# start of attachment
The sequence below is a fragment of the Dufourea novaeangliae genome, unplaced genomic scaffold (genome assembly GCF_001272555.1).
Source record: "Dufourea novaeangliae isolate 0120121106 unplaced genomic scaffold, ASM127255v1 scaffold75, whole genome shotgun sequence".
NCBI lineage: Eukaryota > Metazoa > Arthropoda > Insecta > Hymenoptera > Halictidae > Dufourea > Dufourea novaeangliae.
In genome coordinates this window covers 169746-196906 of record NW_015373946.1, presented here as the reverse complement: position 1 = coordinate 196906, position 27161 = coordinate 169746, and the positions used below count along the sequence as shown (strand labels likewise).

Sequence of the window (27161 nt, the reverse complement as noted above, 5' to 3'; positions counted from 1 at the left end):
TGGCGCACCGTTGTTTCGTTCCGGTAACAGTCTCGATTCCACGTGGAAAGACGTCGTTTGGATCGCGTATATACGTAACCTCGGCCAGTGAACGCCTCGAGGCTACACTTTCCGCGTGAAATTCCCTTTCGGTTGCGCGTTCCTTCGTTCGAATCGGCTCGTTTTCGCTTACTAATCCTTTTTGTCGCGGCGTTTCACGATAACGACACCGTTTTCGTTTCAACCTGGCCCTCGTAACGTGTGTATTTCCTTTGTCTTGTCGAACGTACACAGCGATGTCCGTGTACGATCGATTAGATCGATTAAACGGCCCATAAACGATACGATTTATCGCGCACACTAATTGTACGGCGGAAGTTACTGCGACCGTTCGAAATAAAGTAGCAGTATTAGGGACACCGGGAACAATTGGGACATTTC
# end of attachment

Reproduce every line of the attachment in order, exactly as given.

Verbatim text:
The sequence below is a fragment of the Dufourea novaeangliae genome, unplaced genomic scaffold (genome assembly GCF_001272555.1).
Source record: "Dufourea novaeangliae isolate 0120121106 unplaced genomic scaffold, ASM127255v1 scaffold75, whole genome shotgun sequence".
NCBI lineage: Eukaryota > Metazoa > Arthropoda > Insecta > Hymenoptera > Halictidae > Dufourea > Dufourea novaeangliae.
In genome coordinates this window covers 169746-196906 of record NW_015373946.1, presented here as the reverse complement: position 1 = coordinate 196906, position 27161 = coordinate 169746, and the positions used below count along the sequence as shown (strand labels likewise).

Sequence of the window (27161 nt, the reverse complement as noted above, 5' to 3'; positions counted from 1 at the left end):
TGGCGCACCGTTGTTTCGTTCCGGTAACAGTCTCGATTCCACGTGGAAAGACGTCGTTTGGATCGCGTATATACGTAACCTCGGCCAGTGAACGCCTCGAGGCTACACTTTCCGCGTGAAATTCCCTTTCGGTTGCGCGTTCCTTCGTTCGAATCGGCTCGTTTTCGCTTACTAATCCTTTTTGTCGCGGCGTTTCACGATAACGACACCGTTTTCGTTTCAACCTGGCCCTCGTAACGTGTGTATTTCCTTTGTCTTGTCGAACGTACACAGCGATGTCCGTGTACGATCGATTAGATCGATTAAACGGCCCATAAACGATACGATTTATCGCGCACACTAATTGTACGGCGGAAGTTACTGCGACCGTTCGAAATAAAGTAGCAGTATTAGGGACACCGGGAACAATTGGGACATTTC